A very good friend of mine approached me the other day to say how much she enjoyed reading my column. I thanked her. She asked me to write something about a recent disappointing experience she had.
I initially suggested that she write, in her own words, what her experience had been. She demurred and then gave me much to think about since then. Here it is.
On Aug. 28, the Dr. Martin Luther King, Jr., Memorial opened to the public in Washington, D.C., the nation’s capital. This memorial is in commemoration and culmination of decades of the movement towards gaining civil rights for blacks and other minorities in the United States of America.
This is a really big deal. There are many presidents, war heroes and others who have given their blood, guts and glory for this still relatively young nation. Many of them have had to settle for, perhaps, only having their photos hung in a public building.
So what does this have to do with my friend?
On a recent visit to the Civil Rights Museum in Montgomery, Ala., my friend found the museum had closed early because of lack of attendance, although the director did return to give their group a tour. Also, the signage was small and did not support the importance of this being the cradle of the Civil Rights Movement.
With all of that in mind, and inn anticipation of the dedication of the MLK monument, my friend wondered how far we may have come towards full citizenship in this country. Lastly, under the Obama administration, she wondered just how much memory of the Civil Rights Movement is kept, or even treasured, as we continue to struggle to “keep hope alive.” She said, upon reflection about Obama’s struggle, and in the face of so much criticism of him, that “he has to kill the alligators before he can clear the swamp.”
My friend spoke further of her experience in that Ebenezer Church museum, from its basement to the pulpit, where she felt the presence of the faith (in God) and the tenacity of men and women, who, through their individual courage — many uneducated — followed a visionary, one who helped us see, in one of his dreams, the very black president that we now have.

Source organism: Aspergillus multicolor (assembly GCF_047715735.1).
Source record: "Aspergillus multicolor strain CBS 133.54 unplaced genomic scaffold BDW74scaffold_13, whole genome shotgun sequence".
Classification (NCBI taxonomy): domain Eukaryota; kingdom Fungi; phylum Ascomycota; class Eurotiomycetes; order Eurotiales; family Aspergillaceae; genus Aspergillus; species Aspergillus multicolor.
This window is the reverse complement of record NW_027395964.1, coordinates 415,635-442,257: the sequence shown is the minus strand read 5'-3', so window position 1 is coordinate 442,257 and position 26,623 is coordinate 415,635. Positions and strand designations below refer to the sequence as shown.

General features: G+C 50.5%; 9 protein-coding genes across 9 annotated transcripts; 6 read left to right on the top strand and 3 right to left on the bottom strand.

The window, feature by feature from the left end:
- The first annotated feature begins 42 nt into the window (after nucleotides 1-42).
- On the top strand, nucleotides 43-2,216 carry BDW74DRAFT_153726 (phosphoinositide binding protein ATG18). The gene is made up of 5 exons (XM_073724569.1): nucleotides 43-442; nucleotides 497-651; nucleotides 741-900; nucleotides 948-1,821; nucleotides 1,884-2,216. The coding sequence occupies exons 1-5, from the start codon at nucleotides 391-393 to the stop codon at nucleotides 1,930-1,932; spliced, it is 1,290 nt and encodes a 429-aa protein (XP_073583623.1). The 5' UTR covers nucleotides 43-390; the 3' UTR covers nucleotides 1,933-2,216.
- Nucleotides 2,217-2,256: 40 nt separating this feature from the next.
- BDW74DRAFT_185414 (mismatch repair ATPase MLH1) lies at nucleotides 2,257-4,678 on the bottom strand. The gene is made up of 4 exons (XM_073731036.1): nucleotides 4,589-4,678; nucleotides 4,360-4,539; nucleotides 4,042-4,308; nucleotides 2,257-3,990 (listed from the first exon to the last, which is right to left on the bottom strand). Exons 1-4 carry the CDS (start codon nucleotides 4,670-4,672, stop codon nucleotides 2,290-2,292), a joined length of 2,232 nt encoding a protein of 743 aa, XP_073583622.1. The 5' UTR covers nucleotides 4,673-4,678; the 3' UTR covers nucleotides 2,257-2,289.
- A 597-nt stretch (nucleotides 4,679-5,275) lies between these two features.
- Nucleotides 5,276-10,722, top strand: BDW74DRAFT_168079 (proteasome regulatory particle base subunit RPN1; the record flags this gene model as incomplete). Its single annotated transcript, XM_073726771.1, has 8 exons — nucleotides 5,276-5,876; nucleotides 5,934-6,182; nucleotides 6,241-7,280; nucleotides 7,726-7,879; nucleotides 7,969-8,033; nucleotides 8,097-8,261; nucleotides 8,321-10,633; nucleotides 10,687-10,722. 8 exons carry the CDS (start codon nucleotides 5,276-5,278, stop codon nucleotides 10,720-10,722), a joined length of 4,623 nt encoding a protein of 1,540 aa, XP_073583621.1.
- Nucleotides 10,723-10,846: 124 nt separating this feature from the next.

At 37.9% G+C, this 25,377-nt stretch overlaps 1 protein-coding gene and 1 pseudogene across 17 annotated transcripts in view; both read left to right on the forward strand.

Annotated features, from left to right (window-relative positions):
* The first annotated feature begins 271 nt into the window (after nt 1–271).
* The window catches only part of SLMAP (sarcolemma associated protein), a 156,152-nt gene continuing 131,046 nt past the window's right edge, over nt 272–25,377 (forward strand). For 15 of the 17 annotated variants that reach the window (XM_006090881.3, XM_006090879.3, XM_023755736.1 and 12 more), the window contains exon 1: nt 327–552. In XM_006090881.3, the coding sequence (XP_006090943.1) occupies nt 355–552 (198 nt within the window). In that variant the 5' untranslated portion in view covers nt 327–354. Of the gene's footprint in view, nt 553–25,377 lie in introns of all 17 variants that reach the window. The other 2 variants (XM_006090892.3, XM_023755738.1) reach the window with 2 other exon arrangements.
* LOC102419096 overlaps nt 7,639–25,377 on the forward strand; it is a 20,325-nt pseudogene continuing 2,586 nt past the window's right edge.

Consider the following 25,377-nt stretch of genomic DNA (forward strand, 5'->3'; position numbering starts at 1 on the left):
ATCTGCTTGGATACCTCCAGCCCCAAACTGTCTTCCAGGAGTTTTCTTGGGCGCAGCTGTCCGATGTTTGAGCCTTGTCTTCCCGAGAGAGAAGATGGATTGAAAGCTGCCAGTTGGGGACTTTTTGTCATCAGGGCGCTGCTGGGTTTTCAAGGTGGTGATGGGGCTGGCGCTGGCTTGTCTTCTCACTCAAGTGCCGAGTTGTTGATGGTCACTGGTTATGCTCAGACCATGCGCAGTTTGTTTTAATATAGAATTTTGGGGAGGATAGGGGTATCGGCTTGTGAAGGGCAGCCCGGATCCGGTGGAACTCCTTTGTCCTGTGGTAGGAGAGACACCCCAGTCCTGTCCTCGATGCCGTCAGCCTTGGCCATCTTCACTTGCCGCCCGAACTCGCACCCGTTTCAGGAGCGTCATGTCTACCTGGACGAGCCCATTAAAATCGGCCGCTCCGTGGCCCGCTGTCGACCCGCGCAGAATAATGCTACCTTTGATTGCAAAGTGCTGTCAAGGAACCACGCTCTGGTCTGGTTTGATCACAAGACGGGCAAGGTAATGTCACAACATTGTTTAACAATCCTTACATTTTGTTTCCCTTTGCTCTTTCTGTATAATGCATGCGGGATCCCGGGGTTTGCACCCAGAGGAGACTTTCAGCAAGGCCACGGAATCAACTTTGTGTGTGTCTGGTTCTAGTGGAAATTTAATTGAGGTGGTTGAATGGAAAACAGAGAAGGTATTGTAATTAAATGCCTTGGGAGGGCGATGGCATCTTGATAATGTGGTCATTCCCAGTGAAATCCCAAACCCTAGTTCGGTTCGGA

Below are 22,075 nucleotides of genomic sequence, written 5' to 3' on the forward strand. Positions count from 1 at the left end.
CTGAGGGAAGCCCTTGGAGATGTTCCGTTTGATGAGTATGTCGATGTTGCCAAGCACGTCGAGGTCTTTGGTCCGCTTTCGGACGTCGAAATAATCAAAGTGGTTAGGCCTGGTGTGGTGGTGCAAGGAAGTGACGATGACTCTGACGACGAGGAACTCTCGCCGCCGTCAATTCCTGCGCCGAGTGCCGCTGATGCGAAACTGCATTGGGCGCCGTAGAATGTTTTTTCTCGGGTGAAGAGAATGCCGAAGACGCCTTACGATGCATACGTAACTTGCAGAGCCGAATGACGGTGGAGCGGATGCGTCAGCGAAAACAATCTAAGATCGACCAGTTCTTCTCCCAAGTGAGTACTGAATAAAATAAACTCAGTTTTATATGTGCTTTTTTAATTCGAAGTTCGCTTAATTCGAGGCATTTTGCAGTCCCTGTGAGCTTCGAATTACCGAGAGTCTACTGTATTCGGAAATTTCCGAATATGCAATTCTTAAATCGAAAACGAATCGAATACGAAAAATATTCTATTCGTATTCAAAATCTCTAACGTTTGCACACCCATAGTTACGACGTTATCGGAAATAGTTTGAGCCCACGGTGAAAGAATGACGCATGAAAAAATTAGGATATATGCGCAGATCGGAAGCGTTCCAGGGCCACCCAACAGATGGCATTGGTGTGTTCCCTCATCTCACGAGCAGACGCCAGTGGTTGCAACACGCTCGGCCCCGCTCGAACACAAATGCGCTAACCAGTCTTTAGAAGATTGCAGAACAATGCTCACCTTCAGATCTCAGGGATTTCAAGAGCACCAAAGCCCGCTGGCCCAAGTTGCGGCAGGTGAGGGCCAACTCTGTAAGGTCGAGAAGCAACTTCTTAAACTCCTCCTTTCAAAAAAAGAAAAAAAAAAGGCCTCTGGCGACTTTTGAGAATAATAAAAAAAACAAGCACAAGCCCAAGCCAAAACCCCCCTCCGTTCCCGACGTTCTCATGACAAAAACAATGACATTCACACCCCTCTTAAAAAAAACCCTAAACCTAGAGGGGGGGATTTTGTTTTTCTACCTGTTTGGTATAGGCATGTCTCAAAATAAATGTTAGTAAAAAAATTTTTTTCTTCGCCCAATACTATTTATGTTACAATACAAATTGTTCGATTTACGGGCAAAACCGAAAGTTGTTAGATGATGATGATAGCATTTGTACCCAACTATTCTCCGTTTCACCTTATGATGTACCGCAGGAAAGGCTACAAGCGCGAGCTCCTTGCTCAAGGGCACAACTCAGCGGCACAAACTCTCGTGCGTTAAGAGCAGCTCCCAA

Does the following sound familiar?
“I have the audacity to believe that people everywhere can have three meals a day for their bodies, education and culture for their minds, and dignity, equality and justice for their spirits. I believe that what self-centered men have torn down, other-centered men can build up.”
No, that is not Obama 2010 but MLK circa 1963.
So we now have a gigantic statue, in a beautiful park, as a wonderful tribute to the “King” and there is still the outstanding question: Where are the gains from the movement? Or, more importantly, what have we lost since the movement ended?
I think my friend could have done without a statue and would have been more excited about a renewal of the movement towards greater gains in the rights of all people in the United States. This movement should not be driven by presidential politics but fueled by the unfinished business of guaranteeing human dignity to all.
Like thunder rolling down, I anticipate the wrath of Martin Luther King for the attention paid to this monument at the high price of losing his legacy.
His words and, indeed, the works of MLK, have become part of the everyday – yet we forget.
Antonia Williams-Gary is a consultant with Miami-based Savings and Grace Enterprise. She may be reached at email@example.com